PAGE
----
From Longman Dictionary of Contemporary Englishremandre‧mand1 /rɪˈmɑːnd $ rɪˈmænd/ verb [transitive] law 1 SCT British English to send someone back from a court of law, to wait for their trial Smith was remanded in custody (=kept in prison) until Tuesday. He’s been remanded on bail for a month (=allowed to leave the law court and go home to wait for trial).Grammar Remand is usually passive in this meaning.2 American English to send a case to be dealt with in another court The court remanded the case for trial.
Examples from the Corpusremand• Moore was remanded in custody and Smyth was released on £200 bail.• He was remanded in custody in Oxford last Saturday charged with the murder of all three.• The judge, Andrew Brooks, told the two they would be remanded in custody till then.• The youth was remanded in custody until November 11.• They took me over to Cheapside and I was remanded in custody.• The appeals court effectively removed Judge Thomas Penfield Jackson from the case by remanding it to another court for further review.• He was remanded on bail until July 6 for reports.• The case should be remanded to state court.• Individuals may be remanded to the custody of the Marshals Service.remanded in custody• The case was adjourned until June 26 and Rahim was remanded in custody.• The offending only ended when he turned 15 and could be remanded in custody.• They took me over to Cheapside and I was remanded in custody.• Moore was remanded in custody and Smyth was released on £200 bail.• The judge, Andrew Brooks, told the two they would be remanded in custody till then.• All three were remanded in custody until December 29.• The pair were refused bail and remanded in custody until November 13.remandremand2 noun [uncountable] British English SCTthe period of time that someone spends in prison before their trialon remand Evans committed suicide while on remand in Parkhurst prison. remand prisoners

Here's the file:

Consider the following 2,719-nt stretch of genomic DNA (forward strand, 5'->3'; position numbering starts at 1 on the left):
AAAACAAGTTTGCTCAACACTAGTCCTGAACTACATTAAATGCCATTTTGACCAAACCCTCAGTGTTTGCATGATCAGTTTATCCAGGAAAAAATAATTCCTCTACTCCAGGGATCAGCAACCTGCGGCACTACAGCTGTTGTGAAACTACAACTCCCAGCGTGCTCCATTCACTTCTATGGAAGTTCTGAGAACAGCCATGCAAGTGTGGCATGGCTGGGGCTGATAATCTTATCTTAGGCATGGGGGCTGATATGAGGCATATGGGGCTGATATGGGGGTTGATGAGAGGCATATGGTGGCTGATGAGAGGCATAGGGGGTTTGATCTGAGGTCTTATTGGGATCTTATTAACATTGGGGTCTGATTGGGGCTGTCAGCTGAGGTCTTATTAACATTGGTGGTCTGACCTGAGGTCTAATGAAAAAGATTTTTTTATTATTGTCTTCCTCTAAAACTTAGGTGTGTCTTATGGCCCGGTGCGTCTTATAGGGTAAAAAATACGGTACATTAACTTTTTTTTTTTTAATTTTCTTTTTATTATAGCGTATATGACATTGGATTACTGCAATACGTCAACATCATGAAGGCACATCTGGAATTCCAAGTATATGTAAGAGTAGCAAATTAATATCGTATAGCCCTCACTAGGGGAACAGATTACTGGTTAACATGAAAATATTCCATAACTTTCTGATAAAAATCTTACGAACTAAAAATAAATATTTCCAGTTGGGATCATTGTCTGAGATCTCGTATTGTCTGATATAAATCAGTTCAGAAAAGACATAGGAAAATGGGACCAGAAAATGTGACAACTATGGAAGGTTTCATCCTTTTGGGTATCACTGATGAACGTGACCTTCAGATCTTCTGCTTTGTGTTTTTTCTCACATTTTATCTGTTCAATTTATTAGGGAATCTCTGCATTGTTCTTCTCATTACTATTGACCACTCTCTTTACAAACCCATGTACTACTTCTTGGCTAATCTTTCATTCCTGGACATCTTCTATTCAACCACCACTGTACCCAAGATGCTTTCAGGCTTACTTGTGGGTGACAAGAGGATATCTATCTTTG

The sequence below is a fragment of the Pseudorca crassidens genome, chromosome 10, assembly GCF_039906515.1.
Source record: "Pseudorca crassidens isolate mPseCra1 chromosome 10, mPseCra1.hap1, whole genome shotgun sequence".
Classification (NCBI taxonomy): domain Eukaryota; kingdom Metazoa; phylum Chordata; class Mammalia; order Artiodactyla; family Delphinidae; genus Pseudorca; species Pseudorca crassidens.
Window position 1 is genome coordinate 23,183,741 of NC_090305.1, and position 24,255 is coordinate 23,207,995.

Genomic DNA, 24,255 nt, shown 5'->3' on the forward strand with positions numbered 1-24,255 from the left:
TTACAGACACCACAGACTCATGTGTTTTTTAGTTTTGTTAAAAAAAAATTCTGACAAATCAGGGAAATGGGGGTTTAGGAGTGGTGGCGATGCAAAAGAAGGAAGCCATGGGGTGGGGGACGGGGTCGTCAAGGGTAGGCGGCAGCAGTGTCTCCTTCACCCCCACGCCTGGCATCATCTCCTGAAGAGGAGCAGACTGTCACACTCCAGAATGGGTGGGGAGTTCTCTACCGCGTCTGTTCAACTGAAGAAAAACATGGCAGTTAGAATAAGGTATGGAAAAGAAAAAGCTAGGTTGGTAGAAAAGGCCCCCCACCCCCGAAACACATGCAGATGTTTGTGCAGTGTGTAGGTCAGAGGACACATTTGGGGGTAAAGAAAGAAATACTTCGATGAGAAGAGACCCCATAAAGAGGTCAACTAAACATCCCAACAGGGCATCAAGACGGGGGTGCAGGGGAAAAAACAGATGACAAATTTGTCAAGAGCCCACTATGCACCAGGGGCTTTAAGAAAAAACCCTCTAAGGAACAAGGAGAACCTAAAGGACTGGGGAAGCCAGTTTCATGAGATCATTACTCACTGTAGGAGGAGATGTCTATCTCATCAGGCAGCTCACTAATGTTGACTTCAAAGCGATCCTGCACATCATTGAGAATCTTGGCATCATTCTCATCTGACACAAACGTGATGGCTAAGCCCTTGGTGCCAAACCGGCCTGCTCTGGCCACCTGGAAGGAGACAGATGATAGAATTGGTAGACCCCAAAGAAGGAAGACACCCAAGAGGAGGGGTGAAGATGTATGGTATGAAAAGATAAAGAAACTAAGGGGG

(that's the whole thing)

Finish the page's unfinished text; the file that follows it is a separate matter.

Examples from the Corpusremand• As the years had progressed a series of petty crimes had seen him in remand homes, borstals and finally prison.• Another problem is remand for very difficult children.• The £32 million remand prison has 156 single and 72 shared cells, each with its own lavatory and washbasin.• The problem of remand prisoners, is particularly acute.• But because he'd already served five weeks on remand he was released.• We were on remand for about three months and then we were up at the Crown court.• The examination of Price took place in the context of proceedings for the remand inabsentia of the applicant.• However, controversy continued to rage over certain aspects of the remand decision-making process.Origin remand1 (1400-1500) Old French remander, from Late Latin remandare “to send back word”, from Latin mandare; → MANDATE1